The budget bubble has burst. Gone are the days of IT budgets that rivaled the GDP of small countries. And while cyber-spending is still a huge piece of the IT pizza-pie, this pie looks more like the “personal” size rather than the family size it used to be. Contrary to popular opinion, however, improving your cybersecurity posture does not have to be an expensive investment. It is possible to vastly improve enterprise protection and monitoring by taking some very basic steps that provide significant returns.

Based on our work with clients on the cyber front lines, here are 8 quick wins you can implement now that won’t break your budget.

  1. Inventory your information assets. Take a hard look at what you really know about your IT assets and how they are managed. You can’t protect what you don’t know you have! But you can guarantee that if your network is targeted, “Mr. Ima Blackhat” will find that unpatched system you didn’t know about and exploit it. When it comes to asset inventory, deploying an automated discovery tool is an inexpensive quick win to becoming more aware of your enterprise systems. Deploy both active inventory systems (dynamic host configuration protocol/DHCP server logging and network address scanning tools) and passive inventory systems (which analyze network traffic to discover hosts).
  2. Assess your endpoint protection profile. So, now you know what you have. You’ve attained “network enlightenment.” But how do you manage operating system (OS) patches to these systems (i.e. laptop and mobile device updates)? Are you ensuring that every endpoint that touches your network is securely configured? Here again, automation is your friend. Deploy automated patching tools that will deliver the latest OS updates to your endpoints after they’ve been thoroughly tested and vetted to play nice in your environment.
  3. Review physical access security. Cybersecurity is about protecting your most crucial business assets: your corporate data and its supporting infrastructure. Simply stated, lapses in physical security may lead to unauthorized access to systems and data (and, of course, access to secure places). Make sure you shore up any physical security gaps, which will help secure your technology infrastructure as well. Verify that those who have access to data and infrastructure really require that access. Also look for holes in existing processes such as employee termination procedures to identify and remove access for those who no longer require it.
  4. Explicitly address mobile devices. More and more mobile devices are connecting to business networks. Embracing the bring your own device (BYOD) movement is all the rage now. However, regardless of whether a device is corporate issued or personal, there’s a limit to controlling what it can do with your data once you grant access. Make sure you have a clear understanding of the applications and data being accessed by mobile devices in your enterprise by employing a mobile device management solution. If you aren’t being explicit about the apps and connections you believe are appropriate for these devices, your employees can’t be expected to make safe choices.
  5. Evaluate your existing tools. Do you have network monitors? Do you have log aggregation tools? Can you get more out of some of these tools? Implementing additional features of your existing security tools could possibly save you a ton of money and time. Work with what you have before investing in new solutions—you may be able to augment inexpensively to fill security gaps.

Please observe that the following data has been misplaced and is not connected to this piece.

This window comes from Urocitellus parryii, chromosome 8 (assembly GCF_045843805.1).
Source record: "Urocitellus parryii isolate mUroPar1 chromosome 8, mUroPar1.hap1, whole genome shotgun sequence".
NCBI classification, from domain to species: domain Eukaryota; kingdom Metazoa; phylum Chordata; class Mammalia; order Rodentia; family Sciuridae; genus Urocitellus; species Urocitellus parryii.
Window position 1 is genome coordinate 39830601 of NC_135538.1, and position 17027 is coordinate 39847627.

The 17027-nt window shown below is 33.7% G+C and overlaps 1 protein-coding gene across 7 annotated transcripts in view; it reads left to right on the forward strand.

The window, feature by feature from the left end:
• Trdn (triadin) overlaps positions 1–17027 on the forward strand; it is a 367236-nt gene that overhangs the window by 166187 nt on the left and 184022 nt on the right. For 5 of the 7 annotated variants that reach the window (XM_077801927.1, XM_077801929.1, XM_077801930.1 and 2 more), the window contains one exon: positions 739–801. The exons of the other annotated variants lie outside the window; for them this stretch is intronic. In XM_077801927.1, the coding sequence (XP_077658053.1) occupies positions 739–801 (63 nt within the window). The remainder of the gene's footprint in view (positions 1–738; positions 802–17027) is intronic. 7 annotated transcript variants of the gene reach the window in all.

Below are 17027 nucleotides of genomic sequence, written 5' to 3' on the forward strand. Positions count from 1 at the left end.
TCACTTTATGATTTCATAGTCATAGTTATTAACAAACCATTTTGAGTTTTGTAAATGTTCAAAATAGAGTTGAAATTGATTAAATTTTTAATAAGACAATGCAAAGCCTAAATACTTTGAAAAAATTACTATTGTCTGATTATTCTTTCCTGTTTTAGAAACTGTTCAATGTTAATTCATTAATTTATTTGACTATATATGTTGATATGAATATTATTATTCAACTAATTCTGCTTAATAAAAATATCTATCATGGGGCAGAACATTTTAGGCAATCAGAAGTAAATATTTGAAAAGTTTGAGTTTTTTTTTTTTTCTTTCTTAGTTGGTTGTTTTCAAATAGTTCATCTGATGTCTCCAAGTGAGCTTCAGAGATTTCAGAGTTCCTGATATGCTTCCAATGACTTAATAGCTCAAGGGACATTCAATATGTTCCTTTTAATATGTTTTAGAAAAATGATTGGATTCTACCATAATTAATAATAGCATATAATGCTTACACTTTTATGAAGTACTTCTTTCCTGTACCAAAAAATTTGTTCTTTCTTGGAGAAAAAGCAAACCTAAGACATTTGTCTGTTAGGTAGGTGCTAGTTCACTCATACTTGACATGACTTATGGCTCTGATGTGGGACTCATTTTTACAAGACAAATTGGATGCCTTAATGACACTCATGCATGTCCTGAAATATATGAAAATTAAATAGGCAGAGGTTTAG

6. Focus logging activity on mission-critical systems. Compare anomalies against access requirements. Be careful to turn on logging with an understanding of how systems work together. Resist the temptation to turn on every monitor available in your infrastructure as it will complicate root cause analysis and overwhelm your resources.
  7. Continually educate employees. Training encourages proper behavior and serves as a constant reminder to help engrain cybersecurity awareness into your organizational culture. Embodying a security culture is one of the best ways to improve your security posture. Your employees are the first line of defense and usually the first avenue of attack. Engage them with shorter training segments in a more frequent manner. In other words, have them learn a focused topic for 10 to 15 minutes every quarter, instead of the 1 to 2 hour drudgery typical of annual security training.
  8. Seek employee input. Cybersecurity is a business problem, and IT management is about empowering your resources and listening to those who know your business. Your employees are the best source of information, and sometimes the simplest changes to policies and procedures can have the greatest impact. Ask them to align your identified risks with the mission of the organization, and roadmap your improvements based on input from the business.

So, I’ve laid out some relatively inexpensive ways to increase your cybersecurity posture. I’ve not tried to cover everything, but rather provide some practical quick wins toward removing the “target” from the backs of both public and private sector organizations.

Learn how CGI helps improve our clients’ cyber postures in the CGI global cybersecurity operations center video.

About this author

Picture of Ken San Nicolas

Ken San Nicolas

Vice President, CGI

Ken is responsible for CGI’s U. S. cybersecurity line of business, supporting cyber and network defense operations, information assurance, information operations and critical infrastructure across federal civilian, defense, intelligence, state and local government, as well as commercial markets. His 25 year career spans management roles ...

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